• Anorexia Nervosa and Bulimia Nervosa are the two most common types of eating disorders. Read about them here and here.
  • Many female athletes begin to develop symptoms of eating disorders even before reaching high school.
  • A study of Division 1 NCAA athletes, showed that over 1/3 of female athletes reported attitudes and symptoms placing them at risk for Anorexia Nervosa
  • Certain female athletes are at a higher risk for eating disorders:
    • Those in sports that emphasize appearance, weight requirements or muscularity, i.e. gymnastics, diving, or bodybuilding
    • Those in sports that focus on the individual rather than the entire team, i.e. gymnastics, running, figure skating, and dance.
    • Many female athletes suffer from the Female Athlete Triad, a dangerous condition in which the athlete actually suffers from three and connected illness: 1) disordered eating; 2) Amenorrhea; and 3) Osteoporosis.  Read about the Female Athlete Triad here.
    • Eating disorders can cause severe and permanent damage to the body

Warning Signs

It is so very important that athletes’ families, coaches and friends are aware of the issues surrounding eating disorders and athletes.  Their intervention and support can be life-changing for athletes who need help.  Here’s a good resource for learning to deal with athletes who may be affected by eating disorders.  Below are some general warning signs.  Should you notice any of these symptoms in an athlete that you know, seek the assistance of a physician and/or counselor:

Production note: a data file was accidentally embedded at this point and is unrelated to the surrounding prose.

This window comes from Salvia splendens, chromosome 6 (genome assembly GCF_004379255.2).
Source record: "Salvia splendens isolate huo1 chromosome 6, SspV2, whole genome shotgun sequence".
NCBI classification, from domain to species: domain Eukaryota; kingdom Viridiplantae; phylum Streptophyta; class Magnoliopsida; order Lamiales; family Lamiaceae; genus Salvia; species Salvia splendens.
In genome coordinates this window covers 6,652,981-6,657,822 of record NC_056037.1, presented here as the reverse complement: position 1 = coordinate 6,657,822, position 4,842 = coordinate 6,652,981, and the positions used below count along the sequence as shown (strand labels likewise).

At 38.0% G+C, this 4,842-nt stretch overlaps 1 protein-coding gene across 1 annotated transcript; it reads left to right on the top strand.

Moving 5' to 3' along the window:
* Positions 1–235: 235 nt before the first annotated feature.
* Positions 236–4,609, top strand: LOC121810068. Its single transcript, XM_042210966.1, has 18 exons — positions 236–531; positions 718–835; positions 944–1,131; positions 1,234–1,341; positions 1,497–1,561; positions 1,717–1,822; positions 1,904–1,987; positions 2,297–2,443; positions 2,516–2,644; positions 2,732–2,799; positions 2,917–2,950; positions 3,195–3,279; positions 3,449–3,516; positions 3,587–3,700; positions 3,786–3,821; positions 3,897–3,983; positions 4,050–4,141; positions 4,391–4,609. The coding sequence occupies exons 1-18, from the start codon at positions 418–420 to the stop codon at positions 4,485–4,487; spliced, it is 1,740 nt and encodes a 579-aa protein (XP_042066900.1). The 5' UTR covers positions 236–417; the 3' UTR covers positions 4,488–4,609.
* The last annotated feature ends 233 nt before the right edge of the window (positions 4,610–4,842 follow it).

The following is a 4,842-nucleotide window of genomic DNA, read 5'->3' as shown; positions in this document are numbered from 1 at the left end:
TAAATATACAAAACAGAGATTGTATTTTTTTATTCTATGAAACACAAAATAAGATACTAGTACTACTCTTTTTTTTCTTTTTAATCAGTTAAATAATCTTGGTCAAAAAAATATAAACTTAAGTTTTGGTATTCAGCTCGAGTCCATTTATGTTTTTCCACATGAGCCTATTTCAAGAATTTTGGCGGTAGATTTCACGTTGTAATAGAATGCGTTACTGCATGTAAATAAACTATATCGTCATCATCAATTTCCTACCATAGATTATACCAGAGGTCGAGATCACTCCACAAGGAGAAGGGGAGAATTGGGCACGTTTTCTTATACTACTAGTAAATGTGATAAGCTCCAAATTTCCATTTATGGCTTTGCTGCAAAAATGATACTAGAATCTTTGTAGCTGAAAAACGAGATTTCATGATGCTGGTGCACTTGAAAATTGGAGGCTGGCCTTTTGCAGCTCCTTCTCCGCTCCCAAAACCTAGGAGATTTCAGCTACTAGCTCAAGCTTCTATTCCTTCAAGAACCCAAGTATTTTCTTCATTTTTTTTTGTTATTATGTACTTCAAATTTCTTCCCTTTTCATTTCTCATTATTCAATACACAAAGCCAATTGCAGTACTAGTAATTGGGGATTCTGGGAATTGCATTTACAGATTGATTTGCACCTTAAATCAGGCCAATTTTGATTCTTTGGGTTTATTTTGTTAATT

• Unusual fatigue
  • Weakness & Light-headedness
  • Broken bones
  • Leg cramps
  • Irregular heart rate
  • Increased concern about body comparison, fat and restrictive dieting
  • Rapid weight loss
  • Gastrointestinal issues
  • Loss of menses

While the majority of female athletes compete in a manner in which they maintain a healthy diet and exercise routine, there are a significant number who do not.  For those females, it is important that parents, coaches and friends take an active role in assisting troubled athletes by educating them and reinforcing healthy habits.  For more information on athletes with eating disorders and getting them help, click here, here and here.




I’m sure by now you’ve heard about the latest NCAA scandals.  You know, the Johnny Manziel show, the Oklahoma State saga and the drama in the SEC.  If you’re not, click on those little highlighted words and catch up.  Reading about these and countless other scandals has made me realize that there are really no “new” scandals.  Every year we sort of hear about the same violations over and over…and over again.  Think about it.  At this point, it’s no secret that, against NCAA regulations, Division I football and basketball players receive payments and benefits from agents and other opportunists wanting to make an early investment in future professional athletes.  It’s no secret that teams lower the academic standards for their student-athletes in hopes of keeping them eligible and focused on sports and winning championships; or that, like other college students their age, student-athletes experiment with drugs, sex and alcohol.  None of things may be morally right, but it’s no secret that they happen.  What is a bit curious to me is, why these scandals aren’t replicated in women’s sports.  Of course there are NCAA violations in women’s sports, but they just aren’t as prevalent and serious.  I mean, there are some millionaire female athletes out there.  Women’s coaches want to win just as much as men’s coaches; and surely, female student-athletes want to party just as much as male student-athletes.  So what gives?  Why does it appear that women’s college sports has been, thus far, spared the massive NCAA scandals that so frequently plague the men’s games?